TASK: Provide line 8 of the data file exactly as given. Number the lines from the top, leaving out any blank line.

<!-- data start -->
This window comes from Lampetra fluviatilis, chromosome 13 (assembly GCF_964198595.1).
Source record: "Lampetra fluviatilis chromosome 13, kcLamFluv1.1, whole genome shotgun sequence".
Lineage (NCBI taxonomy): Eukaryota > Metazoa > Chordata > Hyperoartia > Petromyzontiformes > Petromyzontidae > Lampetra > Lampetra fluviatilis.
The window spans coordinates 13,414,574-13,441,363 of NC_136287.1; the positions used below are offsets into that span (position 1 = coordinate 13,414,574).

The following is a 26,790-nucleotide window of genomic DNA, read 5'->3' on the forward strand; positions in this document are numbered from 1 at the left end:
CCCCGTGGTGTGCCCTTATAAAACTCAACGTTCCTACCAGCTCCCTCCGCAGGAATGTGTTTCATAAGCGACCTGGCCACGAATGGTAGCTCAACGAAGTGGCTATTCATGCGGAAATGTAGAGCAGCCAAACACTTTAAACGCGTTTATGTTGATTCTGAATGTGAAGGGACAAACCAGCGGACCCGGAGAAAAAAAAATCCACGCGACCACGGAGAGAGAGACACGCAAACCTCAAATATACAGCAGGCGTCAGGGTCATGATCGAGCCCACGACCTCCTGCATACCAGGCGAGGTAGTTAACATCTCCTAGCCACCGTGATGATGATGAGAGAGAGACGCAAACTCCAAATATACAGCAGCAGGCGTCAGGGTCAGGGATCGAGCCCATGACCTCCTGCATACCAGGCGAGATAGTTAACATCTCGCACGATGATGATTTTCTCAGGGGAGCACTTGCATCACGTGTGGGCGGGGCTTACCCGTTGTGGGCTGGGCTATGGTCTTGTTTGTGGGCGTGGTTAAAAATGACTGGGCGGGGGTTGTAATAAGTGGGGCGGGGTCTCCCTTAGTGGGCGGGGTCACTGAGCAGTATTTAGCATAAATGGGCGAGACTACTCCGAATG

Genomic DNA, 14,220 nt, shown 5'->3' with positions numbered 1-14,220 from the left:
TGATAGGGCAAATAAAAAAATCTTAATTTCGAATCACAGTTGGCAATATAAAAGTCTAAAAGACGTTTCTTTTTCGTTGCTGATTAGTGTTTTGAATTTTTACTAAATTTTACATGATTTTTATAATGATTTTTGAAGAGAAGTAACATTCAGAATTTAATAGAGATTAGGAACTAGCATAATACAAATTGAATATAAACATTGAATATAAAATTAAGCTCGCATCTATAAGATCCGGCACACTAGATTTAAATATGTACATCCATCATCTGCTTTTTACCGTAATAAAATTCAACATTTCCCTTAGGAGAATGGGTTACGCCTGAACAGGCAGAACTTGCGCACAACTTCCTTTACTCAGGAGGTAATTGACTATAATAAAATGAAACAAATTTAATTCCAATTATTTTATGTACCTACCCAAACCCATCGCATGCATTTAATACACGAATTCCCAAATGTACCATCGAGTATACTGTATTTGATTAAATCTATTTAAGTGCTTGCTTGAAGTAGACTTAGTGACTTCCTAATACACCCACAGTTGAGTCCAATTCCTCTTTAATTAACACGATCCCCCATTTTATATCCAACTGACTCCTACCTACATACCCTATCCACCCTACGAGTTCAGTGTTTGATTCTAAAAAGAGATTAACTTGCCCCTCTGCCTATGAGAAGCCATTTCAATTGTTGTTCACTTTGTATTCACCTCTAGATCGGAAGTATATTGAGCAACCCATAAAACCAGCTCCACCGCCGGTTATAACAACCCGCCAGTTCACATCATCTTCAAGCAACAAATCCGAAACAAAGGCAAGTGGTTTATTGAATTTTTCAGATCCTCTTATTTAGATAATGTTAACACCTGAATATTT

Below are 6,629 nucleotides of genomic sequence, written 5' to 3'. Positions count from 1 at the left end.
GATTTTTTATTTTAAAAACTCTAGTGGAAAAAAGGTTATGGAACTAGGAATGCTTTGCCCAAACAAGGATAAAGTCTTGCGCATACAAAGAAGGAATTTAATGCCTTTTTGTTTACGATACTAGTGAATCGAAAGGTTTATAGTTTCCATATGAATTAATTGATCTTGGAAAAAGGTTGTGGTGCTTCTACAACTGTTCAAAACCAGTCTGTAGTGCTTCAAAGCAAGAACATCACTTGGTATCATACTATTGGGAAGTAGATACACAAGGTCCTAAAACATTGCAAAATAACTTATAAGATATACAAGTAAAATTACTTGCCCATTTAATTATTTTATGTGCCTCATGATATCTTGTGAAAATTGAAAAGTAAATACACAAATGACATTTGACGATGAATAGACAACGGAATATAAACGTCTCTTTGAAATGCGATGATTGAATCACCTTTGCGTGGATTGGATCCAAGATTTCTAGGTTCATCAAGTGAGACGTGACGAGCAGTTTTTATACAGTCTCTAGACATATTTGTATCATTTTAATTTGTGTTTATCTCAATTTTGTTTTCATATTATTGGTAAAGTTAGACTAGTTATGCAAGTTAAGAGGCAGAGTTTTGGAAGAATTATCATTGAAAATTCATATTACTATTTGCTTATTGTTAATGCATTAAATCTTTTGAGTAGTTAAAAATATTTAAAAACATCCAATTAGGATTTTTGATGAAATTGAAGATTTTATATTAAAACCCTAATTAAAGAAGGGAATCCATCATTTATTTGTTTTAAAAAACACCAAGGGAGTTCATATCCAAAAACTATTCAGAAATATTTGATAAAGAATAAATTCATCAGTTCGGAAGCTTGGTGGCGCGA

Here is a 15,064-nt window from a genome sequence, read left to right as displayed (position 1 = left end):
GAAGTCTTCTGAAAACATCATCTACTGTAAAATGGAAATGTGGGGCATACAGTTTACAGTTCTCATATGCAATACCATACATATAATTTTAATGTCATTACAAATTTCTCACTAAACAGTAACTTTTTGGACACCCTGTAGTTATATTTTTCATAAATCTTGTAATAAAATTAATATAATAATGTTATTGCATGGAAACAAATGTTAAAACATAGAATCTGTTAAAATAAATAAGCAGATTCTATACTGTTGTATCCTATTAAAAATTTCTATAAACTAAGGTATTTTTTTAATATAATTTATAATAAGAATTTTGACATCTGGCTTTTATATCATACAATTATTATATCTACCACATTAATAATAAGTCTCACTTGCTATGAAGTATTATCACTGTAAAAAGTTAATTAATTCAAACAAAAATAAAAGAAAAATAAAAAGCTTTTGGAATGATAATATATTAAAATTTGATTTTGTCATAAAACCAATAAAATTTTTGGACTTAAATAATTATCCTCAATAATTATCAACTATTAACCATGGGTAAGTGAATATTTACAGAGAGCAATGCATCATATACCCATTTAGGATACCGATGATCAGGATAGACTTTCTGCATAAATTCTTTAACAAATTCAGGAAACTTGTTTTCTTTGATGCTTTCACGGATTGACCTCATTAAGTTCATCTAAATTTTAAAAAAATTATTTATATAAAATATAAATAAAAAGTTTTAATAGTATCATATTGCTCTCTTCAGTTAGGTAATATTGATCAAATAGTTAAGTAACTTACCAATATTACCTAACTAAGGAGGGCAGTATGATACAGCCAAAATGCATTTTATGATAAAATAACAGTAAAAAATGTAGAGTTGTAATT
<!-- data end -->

TGATAGGGCAAATAAAAAAATCTTAATTTCGAATCACAGTTGGCAATATAAAAGTCTAAAAGACGTTTCTTTTTCGTTGCTGATTAGTGTTTTGAATTTTTACTAAATTTTACATGATTTTTATAATGATTTTTGAAGAGAAGTAACATTCAGAATTTAATAGAGATTAGGAACTAGCATAATACAAATTGAATATAAACATTGAATATAAAATTAAGCTCGCATCTATAAGATCCGGCACACTAGATTTAAATATGTACATCCATCATCTGCTTTTTACCGTAATAAAATTCAACATTTCCCTTAGGAGAATGGGTTACGCCTGAACAGGCAGAACTTGCGCACAACTTCCTTTACTCAGGAGGTAATTGACTATAATAAAATGAAACAAATTTAATTCCAATTATTTTATGTACCTACCCAAACCCATCGCATGCATTTAATACACGAATTCCCAAATGTACCATCGAGTATACTGTATTTGATTAAATCTATTTAAGTGCTTGCTTGAAGTAGACTTAGTGACTTCCTAATACACCCACAGTTGAGTCCAATTCCTCTTTAATTAACACGATCCCCCATTTTATATCCAACTGACTCCTACCTACATACCCTATCCACCCTACGAGTTCAGTGTTTGATTCTAAAAAGAGATTAACTTGCCCCTCTGCCTATGAGAAGCCATTTCAATTGTTGTTCACTTTGTATTCACCTCTAGATCGGAAGTATATTGAGCAACCCATAAAACCAGCTCCACCGCCGGTTATAACAACCCGCCAGTTCACATCATCTTCAAGCAACAAATCCGAAACAAAGGCAAGTGGTTTATTGAATTTTTCAGATCCTCTTATTTAGATAATGTTAACACCTGAATATTT